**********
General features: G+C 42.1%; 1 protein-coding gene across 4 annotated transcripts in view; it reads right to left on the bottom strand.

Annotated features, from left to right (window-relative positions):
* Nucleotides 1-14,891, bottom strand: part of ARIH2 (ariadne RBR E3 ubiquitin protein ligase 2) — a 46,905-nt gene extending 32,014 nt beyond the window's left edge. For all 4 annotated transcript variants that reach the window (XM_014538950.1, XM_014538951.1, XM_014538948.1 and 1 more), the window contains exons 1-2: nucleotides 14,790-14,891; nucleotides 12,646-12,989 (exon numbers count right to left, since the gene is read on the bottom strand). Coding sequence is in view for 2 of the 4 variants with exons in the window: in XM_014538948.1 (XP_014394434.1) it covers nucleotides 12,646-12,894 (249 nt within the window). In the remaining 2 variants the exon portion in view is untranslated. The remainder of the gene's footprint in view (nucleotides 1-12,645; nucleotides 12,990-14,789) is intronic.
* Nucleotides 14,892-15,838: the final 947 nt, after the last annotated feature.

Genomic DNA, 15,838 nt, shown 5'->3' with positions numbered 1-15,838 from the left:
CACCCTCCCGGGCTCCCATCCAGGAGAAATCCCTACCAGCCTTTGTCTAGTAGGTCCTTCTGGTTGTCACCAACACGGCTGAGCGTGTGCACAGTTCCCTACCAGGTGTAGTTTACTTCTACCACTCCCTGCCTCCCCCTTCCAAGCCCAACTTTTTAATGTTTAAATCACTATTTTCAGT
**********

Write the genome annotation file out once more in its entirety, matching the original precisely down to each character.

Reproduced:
General features: G+C 42.1%; 1 protein-coding gene across 4 annotated transcripts in view; it reads right to left on the bottom strand.

Annotated features, from left to right (window-relative positions):
* Nucleotides 1-14,891, bottom strand: part of ARIH2 (ariadne RBR E3 ubiquitin protein ligase 2) — a 46,905-nt gene extending 32,014 nt beyond the window's left edge. For all 4 annotated transcript variants that reach the window (XM_014538950.1, XM_014538951.1, XM_014538948.1 and 1 more), the window contains exons 1-2: nucleotides 14,790-14,891; nucleotides 12,646-12,989 (exon numbers count right to left, since the gene is read on the bottom strand). Coding sequence is in view for 2 of the 4 variants with exons in the window: in XM_014538948.1 (XP_014394434.1) it covers nucleotides 12,646-12,894 (249 nt within the window). In the remaining 2 variants the exon portion in view is untranslated. The remainder of the gene's footprint in view (nucleotides 1-12,645; nucleotides 12,990-14,789) is intronic.
* Nucleotides 14,892-15,838: the final 947 nt, after the last annotated feature.

Genomic DNA, 15,838 nt, shown 5'->3' with positions numbered 1-15,838 from the left:
CACCCTCCCGGGCTCCCATCCAGGAGAAATCCCTACCAGCCTTTGTCTAGTAGGTCCTTCTGGTTGTCACCAACACGGCTGAGCGTGTGCACAGTTCCCTACCAGGTGTAGTTTACTTCTACCACTCCCTGCCTCCCCCTTCCAAGCCCAACTTTTTAATGTTTAAATCACTATTTTCAGT